For continuous improvement, improvement in business processes is necessary.
These improvements can be made by a thorough assessment of the existing processes in the organisation, identifying the weak points and determining optimal ways of improving on these processes.
It is important to mention here that processes do not remain constant. The needs of your customers change, the business direction changes, there are new regulations and there is also new technology that requires change in processes.
Simply put, processes are never going to be perfect and therefore, the need for continuous improvement.
What is a Process?
In simple terms, a process may be defined as a series of actions that are designed to achieve a particular result.
For instance, applying for a job requires a series of actions which is the process and the end result is securing employment.
There is no black and white way to define whether a process is good or bad. It is subjective and depends on the context that might include project, industry or purpose along with various circumstances unique to its operation.
In this article, we will discuss 5 unique warning signs that indicate you need to pay attention to existing processes.
Take a close look at these signs and get started on eliminating them.
Warning Sign 1: Lack of Tangible Objectives
As per the definition above, every process needs to have an objective and those objectives should be achieved consistently.
Simply put, the sole purpose of the existence of a process is to achieve a well-defined result. There is no need for a process to exist just for the sake of having processes.
Go down a bit further and find out whether each step in the process has a purpose or whether another step can be used to achieve that purpose.
Warning Sign 2: Undefined Processes
If you ask 2 separate people to define a particular process and they tell you 2 completely different versions, it means the process is not clearly defined.
There may be a variety of reasons for this to happen:
- The process is not clearly defined.
- The process is clearly defined but no one really gets it. The current process leads to more questions than answers.
- The process is defined but no one knows how it’s supposed to work.
The ideal scenario is that every single person who is involved in a process has the same understanding of that process, explains 1300 telecommunications expert Neil Royle. “Having people on the same page in a business is critical in moving the company forward. A team is only as strong as its weakest member, and if they don’t understand your business process, it’s highly likely that they will only hurt your business in the short and long-term.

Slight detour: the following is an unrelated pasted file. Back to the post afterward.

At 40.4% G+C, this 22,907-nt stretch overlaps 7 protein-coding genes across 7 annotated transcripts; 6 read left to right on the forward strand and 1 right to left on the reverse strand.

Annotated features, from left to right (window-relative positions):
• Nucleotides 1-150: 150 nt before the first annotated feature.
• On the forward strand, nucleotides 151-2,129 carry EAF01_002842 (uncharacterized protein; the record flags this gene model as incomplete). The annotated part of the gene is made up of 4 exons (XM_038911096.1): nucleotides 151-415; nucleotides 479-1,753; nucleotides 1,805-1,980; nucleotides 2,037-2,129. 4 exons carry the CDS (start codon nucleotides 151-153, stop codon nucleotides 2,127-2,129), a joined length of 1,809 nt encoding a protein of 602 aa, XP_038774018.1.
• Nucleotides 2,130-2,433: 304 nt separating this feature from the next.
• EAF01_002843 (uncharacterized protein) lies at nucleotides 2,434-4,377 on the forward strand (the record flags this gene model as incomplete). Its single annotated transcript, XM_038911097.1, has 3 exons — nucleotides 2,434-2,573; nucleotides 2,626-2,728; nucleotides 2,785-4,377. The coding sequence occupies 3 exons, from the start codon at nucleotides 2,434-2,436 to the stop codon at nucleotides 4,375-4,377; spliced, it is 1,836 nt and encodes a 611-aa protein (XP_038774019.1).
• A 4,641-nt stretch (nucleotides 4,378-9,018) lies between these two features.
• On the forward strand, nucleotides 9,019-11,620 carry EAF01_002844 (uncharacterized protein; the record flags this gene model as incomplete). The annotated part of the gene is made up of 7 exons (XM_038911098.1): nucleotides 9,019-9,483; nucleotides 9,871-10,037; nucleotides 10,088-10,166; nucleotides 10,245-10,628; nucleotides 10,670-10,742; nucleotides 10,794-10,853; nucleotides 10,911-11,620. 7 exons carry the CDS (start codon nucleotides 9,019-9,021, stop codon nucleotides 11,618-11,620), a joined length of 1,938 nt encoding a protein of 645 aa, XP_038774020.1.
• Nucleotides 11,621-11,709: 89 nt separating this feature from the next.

The input of a process is taken from the environment such as an external step, a data source or an output from an upstream process and it is then transformed into an output.
For the sake of completeness, the definition of a good process needs to go beyond defining only the expected objectives and it should also include ways of handling exceptions.
Warning Sign 3: Inefficient Process
The simple definition of an efficient process is complete absence of unnecessary activities. An efficient process should utilise minimal resources and should lead to minimal wastage in order to achieve the desired objective.
For Macarthur landscaper Patty Legslie, time is of the essence for every business owner, and that comes through their process. “You simply can’t afford to wait around, because wasted time is wasted money. A process that’s efficient for yourself and your business is essential for anyone running a business. Plain and simple.”
Warning Sign 4: The Process is not Defined End-to-End
An end-to-end process is defined as a series of steps (including sub-steps) that are triggered by a customer and keep moving until it achieves a successful outcome for the customer.
An end to end process simply means it is complete in all respects and takes into consideration every single step along with sub-processes that are needed in order to achieve a well-defined customer or business outcome.
Warning Sign 5: Process is Too Complex
The business processes of an organisation adequately reflect the complexity of that business. In case the processes of your organisation (including a business process model for defining processes) are complex, it also increases the chances of errors in the execution of processes.
When it comes to making improvements in business processes, the objective should be to simplify processes in order to reduce complexity.
Continuous monitoring of processes should be done to ensure consistent delivery of results. According to Brisbane security camera installation expert Mushirali, without this constant monitoring the process can instantly collapse. “While constant monitoring can seem a bit excessive, it is necessary because the process can change at any time and can easily veer off course in an instant.”
The process owners should also need to consistently ensure that their processes are in line with the technological changes, changing customer demands and business strategy.
No checklist can tell you whether a particular process qualifies as good but it’s important to identify the warning signs and get rid of particular activities or steps that typically lead to execution issues.
It is necessary to ensure that all the business processes in the organisation are as efficient as possible in order to achieve the required objective every single time.